A recent upanayana ceremony in the UK.The brahmachari-ashram is not generally given as much importance these days, and more emphasis is given to secular education. Often the father himself performs the ceremony.
This ceremony is essential to the members of the three higher classes and marks a boy's official acceptance into his varna. At this point he becomes "twice-born." Everyone has a first, biological birth, but when a young man seeks his spiritual identity he symbolically accepts a spiritual teacher as father and the Vedas as mother. He may also receive a new, spiritual name. At the ceremony, he receives the jenoi (sacred-thread), usually worn for his entire lifetime. It is replaced at intervals, but never removed until the new one has been put on. There is a separate samskara marking the beginning of education, but today the two ceremonies are often combined.
Upanayana means "sitting close by," referring to the boy's taking shelter of the guru (spiritual teacher). Traditionally, he would move away from home to the teacher's ashram, called "gurukula." Even members of the royal family were trained to live simply without luxury or sense-gratification, in order to keep their minds pure and unspoiled. When later married, they would remain attached to the spiritual values they imbibed during their school days. The emphasis at gurukula was on the study of the Vedas and development of character.
The upanayana ceremony is very old, dating back to at least the time of Krishna. This painting shows Krishna and his brother Balarama at gurukula (the school of their spiritual teacher).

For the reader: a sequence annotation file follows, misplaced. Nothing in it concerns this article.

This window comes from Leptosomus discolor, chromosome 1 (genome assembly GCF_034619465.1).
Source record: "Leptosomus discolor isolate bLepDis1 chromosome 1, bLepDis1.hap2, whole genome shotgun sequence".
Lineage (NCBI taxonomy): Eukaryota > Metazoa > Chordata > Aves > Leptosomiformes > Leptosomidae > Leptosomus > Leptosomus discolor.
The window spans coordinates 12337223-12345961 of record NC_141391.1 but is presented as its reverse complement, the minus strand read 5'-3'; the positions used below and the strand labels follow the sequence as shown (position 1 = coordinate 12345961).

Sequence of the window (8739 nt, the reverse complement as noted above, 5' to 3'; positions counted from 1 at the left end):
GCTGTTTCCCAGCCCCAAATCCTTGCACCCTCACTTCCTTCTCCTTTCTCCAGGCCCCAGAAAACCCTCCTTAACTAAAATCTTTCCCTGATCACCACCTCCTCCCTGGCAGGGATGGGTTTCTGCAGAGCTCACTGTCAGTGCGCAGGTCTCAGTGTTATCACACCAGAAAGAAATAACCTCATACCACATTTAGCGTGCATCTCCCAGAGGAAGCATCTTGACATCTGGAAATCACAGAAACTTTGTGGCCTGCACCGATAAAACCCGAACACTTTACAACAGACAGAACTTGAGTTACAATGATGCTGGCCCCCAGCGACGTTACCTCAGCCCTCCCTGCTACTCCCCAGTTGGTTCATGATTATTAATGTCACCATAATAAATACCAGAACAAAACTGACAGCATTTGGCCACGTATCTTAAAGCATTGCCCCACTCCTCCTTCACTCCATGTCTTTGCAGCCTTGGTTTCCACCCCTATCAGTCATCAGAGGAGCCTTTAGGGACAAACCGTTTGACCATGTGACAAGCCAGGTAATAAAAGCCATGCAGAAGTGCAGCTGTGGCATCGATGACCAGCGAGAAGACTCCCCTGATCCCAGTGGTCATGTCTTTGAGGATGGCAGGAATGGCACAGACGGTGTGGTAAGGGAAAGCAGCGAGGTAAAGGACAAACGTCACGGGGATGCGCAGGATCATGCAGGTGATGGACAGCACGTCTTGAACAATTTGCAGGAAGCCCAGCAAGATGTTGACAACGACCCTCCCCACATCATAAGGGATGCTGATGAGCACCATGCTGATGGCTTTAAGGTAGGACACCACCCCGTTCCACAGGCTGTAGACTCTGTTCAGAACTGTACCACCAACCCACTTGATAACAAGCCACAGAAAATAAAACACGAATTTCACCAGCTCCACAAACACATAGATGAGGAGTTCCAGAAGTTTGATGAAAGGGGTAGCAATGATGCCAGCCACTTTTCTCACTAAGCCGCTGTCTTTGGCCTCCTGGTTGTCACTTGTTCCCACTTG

The ceremony itself involves shaving the head, bathing and wearing new clothes.
The boy may also beg alms from his mother and from other relatives. There
is a havan and the investiture of the sacred thread, which hangs over his
left shoulder. The boy will then hear the Gayatri mantra from his priest or
guru, who may give him a spiritual name to signify his "second birth". Thereafter,
wrapping the thread round the thumb of his right hand, he will chant this
prayer thrice daily, at dawn, noon, and dusk. The boy takes vows to study the
Vedas, serve his teachers and follow certain vows, including celibacy. He
often concludes the ceremony by offering the traditional dakshina (gift) to
- Dvija – "twice born," referring to full members of the three upper varnas. It also refers to birds and teeth.
- Jenoi – a modern word for the sacred thread (it rhymes with "annoy').
Related Values and Issues
- The purposes of education
- Delaying gratification (austerity)
Initiation for Girls
Traditionally this ceremony was open only to boys. With changing attitudes, some groups now initiate girls, although girls usually do not receive the sacred thread.